When I first started writing I had a friend who helped critique my writing. This was one of the best things I could have done, in my opinion. I was able to see the story I was writing from a reader’s perspective. There were many great tips that I received. However, one of them stood out among the rest. My friend pointed out several sections of my manuscript where I over-explained the scene. Let me explain what this is and what it does to a reader.
OVER-EXPLAINED: When an author/writer spells out exactly every detail of a scene so as to leave no room for a reader’s imagination to be sparked.
Let me give you a couple of examples.
Carla nervously paced back and forth in the kitchen with her arms crossed and her right index finger tapping her left arm. When the teapot started to whistle she reached up into the cupboard to the left of the sink with her right hand and grabbed her favorite red and blue coffee mug. She eagerly looked for her tan canister along the wall on the counter in front of her to grab a tea bag. Steam rose up into her face as she poured the boiling hot water into her mug and then proceeded to quickly dip the tea bag with her left hand that was holding the spoon she had grabbed from the nearby utensil drawer on her right side. (I could go on and on like this.)
This is probably how the writer saw the scene in his or her head. However, it is meaningless to the story or character profile unless the killer had been left-handed and liked tea. If there is no relevant reason for this example, don’t put it in the story. It’s boring! You leave no room for the imagination of the reader and it makes the reader feel cheated and thought of as stupid. Don’t tell me what hand the character used unless it’s important to show positioning of the scene, character development or relevant to the plot. Otherwise you could have just said, “Carla paced her kitchen and nervously made a cup of tea while she waited for the phone to ring.” Something like that… As an author/writer I need to give the readers the benefit of the doubt so that they can fill in the blanks, such as Carla grabbing a mug to drink from and a utensil to stir the teabag.
Carla sat down on the bed next to her husband. Placing both her hands on each of her thighs and leaning forward slightly, she sighed and said, “I need to tell you something important, Frank.”
Frank turned slightly to look at her as his eyebrows rose in anticipation. “What is it, Carla?”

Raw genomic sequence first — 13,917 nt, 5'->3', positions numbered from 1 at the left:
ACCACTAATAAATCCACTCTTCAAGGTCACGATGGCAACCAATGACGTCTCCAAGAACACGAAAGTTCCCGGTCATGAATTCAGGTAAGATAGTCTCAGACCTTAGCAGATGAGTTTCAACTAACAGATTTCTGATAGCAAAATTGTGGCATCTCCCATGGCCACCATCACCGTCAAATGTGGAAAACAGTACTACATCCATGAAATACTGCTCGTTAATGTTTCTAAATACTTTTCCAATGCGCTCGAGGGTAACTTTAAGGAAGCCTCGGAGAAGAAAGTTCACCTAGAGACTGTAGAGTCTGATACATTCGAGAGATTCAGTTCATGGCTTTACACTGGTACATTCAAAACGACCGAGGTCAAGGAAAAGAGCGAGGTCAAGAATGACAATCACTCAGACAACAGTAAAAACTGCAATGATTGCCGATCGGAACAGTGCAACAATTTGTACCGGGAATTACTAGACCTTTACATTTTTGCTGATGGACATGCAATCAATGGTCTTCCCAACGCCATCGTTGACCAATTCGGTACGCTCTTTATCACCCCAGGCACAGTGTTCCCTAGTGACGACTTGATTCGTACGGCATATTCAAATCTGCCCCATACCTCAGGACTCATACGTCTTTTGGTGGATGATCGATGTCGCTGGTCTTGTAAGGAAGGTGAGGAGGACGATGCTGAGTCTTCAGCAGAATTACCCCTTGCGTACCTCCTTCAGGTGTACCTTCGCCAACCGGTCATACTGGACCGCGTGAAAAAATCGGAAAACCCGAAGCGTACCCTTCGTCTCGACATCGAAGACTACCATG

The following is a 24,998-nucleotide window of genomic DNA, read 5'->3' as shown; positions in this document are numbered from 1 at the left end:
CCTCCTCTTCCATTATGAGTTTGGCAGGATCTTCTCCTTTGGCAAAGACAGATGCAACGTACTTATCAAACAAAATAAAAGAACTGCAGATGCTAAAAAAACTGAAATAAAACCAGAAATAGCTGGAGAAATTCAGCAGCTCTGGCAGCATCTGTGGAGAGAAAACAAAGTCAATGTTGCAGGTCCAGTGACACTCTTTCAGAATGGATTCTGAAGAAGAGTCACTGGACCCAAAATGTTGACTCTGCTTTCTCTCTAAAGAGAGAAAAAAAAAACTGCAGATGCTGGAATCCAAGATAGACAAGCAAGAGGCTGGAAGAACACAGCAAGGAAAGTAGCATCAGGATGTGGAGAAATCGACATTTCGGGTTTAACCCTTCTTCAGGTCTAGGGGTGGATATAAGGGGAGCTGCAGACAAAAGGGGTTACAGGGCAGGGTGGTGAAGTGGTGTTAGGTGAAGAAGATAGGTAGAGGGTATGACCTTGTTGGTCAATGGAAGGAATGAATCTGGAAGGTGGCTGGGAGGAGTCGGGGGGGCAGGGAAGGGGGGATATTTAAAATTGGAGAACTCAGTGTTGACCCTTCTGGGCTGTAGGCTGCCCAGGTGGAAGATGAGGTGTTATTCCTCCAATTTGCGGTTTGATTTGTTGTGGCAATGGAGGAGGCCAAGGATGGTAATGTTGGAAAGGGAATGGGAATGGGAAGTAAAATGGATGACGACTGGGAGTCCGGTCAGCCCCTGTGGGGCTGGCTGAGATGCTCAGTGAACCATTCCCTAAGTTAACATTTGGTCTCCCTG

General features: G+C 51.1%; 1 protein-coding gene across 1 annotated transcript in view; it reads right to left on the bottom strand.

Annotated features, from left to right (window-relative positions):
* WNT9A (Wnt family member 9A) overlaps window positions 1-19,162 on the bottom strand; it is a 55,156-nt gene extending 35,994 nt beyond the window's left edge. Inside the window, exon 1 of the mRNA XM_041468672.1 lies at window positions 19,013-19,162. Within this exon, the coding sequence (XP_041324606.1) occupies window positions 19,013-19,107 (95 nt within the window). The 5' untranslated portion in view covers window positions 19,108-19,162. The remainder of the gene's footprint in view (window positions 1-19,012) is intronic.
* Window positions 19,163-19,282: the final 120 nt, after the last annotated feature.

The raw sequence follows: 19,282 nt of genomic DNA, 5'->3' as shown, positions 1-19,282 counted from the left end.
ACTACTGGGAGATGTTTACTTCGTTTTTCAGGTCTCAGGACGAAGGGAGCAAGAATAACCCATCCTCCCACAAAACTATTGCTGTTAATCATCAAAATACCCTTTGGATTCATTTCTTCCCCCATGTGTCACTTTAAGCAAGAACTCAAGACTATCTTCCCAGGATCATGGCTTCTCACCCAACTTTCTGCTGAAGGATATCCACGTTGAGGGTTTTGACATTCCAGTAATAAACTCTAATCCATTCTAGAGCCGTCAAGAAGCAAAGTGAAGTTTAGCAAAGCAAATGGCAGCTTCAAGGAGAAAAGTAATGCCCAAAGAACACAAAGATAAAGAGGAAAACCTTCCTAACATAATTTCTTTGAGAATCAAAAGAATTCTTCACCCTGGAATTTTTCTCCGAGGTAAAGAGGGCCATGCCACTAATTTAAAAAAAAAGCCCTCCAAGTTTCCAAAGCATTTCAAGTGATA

Placing her left hand on his right thigh, the corners of her mouth curled slightly upward into a smile. “I’m finally pregnant with our first child.”
Frank’s eyes opened wide at the surprising news, followed by them narrowing quickly. “How can that be?” he asked as his face gave way to a look of anger. “I’ve had a vasectomy! So who’s the father?”
This example is what I like to call “Strike-a-Pose Writing.” I notice I’m guilty of this when I go back through my manuscripts for editing. There are many of the same elements of the first example, but with a specific pattern. There’s a need to set up each character’s movements and expressions before or right after speaking. Again this takes away from the reader’s imagination. Many editors will tell you that the dialogue should tell you what’s happening without you having to explain.
As a reader I am pretty sure that if Carla just told Frank she was pregnant, but he was unable to get her pregnant, it’s not a far cry to understand he’s mad and the simple “!” made that point known to me. Also the fact that Carla said she needed to talk to him about something important negates the need to know she sighed and composed herself prior to saying it.
The sentence could have read: Carla slowly sat down next to her husband and said… This conveys everything that I need to know about the situation. Carla’s not being flippant about the conversation she’s about to have without all the hand gestures and typical ‘Sigh’ that characters seem to make in books. On a side note, if people in real life sighed as much as the characters that I read in books do, I’d wonder if they were just trying to get attention or need their inhaler. Just saying…
Since I received a Kindle for Christmas, I’ve been doing a lot of reading lately and I’m truly surprised at the amount of “Strike-a-Pose Writing” there is. Especially coming from the large publishing houses, I expect a higher quality of writing, but that is not the case anymore. I am finding that the writing of smaller publishing houses is on the same level as the larger, more established publishers–and in many cases, better.
As authors/writers we need to keep in mind that the reader doesn’t always need to be led by the hand through a scene. Give the reader credit that they can understand and fill in the blanks when necessary. By doing this, the reader will become more involved and invested in the story, making for a better experience. – Blessings – Daniel L. Carter, author of The Unwanted trilogy